It's certainly bogus. When there's a conference on "theoretical and mathematical foundations of computer science" put on by an unknown organization charging high fees, with no apparent standards for acceptance beyond paying the fees, without seeming to have published any worthwhile papers in the past, and with a program committee that includes only one person I've ever heard of (Sipser), that looks bogus. When Sipser, who is a chair of the program committee, says his entire role is "answering a few emails and giving a little advice", that confirms the bogosity. They have little interest in Sipser except as a big name who can make their conference appear legitimate.
Compare this with TAMC 2008. It's not an impressive conference, at least in terms of the quality of the accepted papers, but it's a very real and serious conference. They have real refereeing that leads to respectable papers being published, they have a program committee that includes a lot of well-known people, the people on the committee perform serious work, etc. A TAMC 2008 acceptance is not on the same level as a STOC 2008 acceptance, but it is still something to be proud of, while a TMFCS-08 acceptance appears to be meaningless.
In case any students reading this comment are naive enough to submit to TMFCS-08, let me say that in my department, applying for a job with a TMFCS-08 paper on your CV will hurt your chances, even if you also have papers in excellent conferences. You'll look either clueless (with no idea what a decent venue for papers is) or dishonest (that you are trying to pad your CV with meaningless acceptances), and neither one reflects well on you. I'm sure the same is true at many other departments.
Regarding the undergraduate with a paper in WSEAS, I don't think it will hurt your chances of being admitted to graduate school (undergraduates are allowed to be clueless), but it won't help. As a previous commenter suggested, I'd leave it off when applying to top places, just in case.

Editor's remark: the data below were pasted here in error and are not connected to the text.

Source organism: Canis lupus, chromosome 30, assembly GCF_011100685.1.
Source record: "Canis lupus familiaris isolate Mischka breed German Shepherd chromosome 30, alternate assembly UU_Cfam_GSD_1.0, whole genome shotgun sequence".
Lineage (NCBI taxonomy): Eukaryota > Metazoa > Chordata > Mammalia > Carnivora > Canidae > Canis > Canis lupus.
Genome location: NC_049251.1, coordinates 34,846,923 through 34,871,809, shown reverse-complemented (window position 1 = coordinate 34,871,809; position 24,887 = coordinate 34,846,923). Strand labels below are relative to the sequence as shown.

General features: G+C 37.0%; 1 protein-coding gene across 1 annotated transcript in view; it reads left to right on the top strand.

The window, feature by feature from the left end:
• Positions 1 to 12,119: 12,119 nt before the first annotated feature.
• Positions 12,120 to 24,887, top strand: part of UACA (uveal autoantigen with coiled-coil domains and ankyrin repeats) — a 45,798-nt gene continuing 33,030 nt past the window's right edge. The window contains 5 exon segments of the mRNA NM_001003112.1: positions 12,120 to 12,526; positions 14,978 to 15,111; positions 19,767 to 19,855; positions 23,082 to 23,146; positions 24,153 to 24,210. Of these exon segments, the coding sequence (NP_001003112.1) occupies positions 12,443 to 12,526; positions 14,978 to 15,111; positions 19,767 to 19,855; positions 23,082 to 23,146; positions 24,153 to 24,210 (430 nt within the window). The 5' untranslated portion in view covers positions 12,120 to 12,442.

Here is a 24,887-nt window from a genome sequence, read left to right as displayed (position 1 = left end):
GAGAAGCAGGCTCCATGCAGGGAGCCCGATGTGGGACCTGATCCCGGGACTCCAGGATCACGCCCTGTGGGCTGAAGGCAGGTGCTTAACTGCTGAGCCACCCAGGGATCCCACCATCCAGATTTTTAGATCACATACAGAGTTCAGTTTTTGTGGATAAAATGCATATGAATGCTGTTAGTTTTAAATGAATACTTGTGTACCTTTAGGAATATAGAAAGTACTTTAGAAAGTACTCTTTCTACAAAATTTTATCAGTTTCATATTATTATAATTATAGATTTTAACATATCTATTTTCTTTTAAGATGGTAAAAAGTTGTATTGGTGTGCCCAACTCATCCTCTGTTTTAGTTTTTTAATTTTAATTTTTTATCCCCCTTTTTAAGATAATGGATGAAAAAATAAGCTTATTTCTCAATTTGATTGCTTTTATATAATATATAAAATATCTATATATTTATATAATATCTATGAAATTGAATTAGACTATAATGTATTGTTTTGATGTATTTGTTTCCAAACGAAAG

One weird thing about TMFCS is their "reviewing" schedule. They promise a decision within a month of the deadline, which is really fast for theory. That's not unheard of (TAMC 2008 allows six weeks for review), but what's really weird is that they let you submit before the deadline and promise a decision within one month of submission, no matter how early that occurs. If you submit now, you'll get a decision a month before the submission deadline. Presumably they don't hold early submissions to a different standard: that would be extremely eccentric, and in fact unethical given that they haven't announced it. Most likely, their standards are so low that they can easily make decisions in isolation. My guess is that they try to filter out prank submissions and papers by cranks or obvious incompetents, but they publish everything that passes the prank/crank filter, as long as the author is willing to pay. They appear to be the conference equivalent of a vanity press.ReplyDelete
I do not agree with the anonymous people. Apparently, they have never sent a paper to W.S.E.A.S and they have never attend a W.S.E.A.S. congress.ReplyDelete
Because, if they had, they should know that the review process is strict.
Anyway, maybe, they confuse them with other meetings. I was in a W.S.E.A.S.
congress in Singapore some years ago and I helped them in the Secretariat Desk. I had access in the catalogue of the secretariat and I CAN CONFIRM YOU that their Statistics that you can find on their web site (approximately for every 10 papers, only 4 are approved and 6 are rejected) is VALID, TRUE.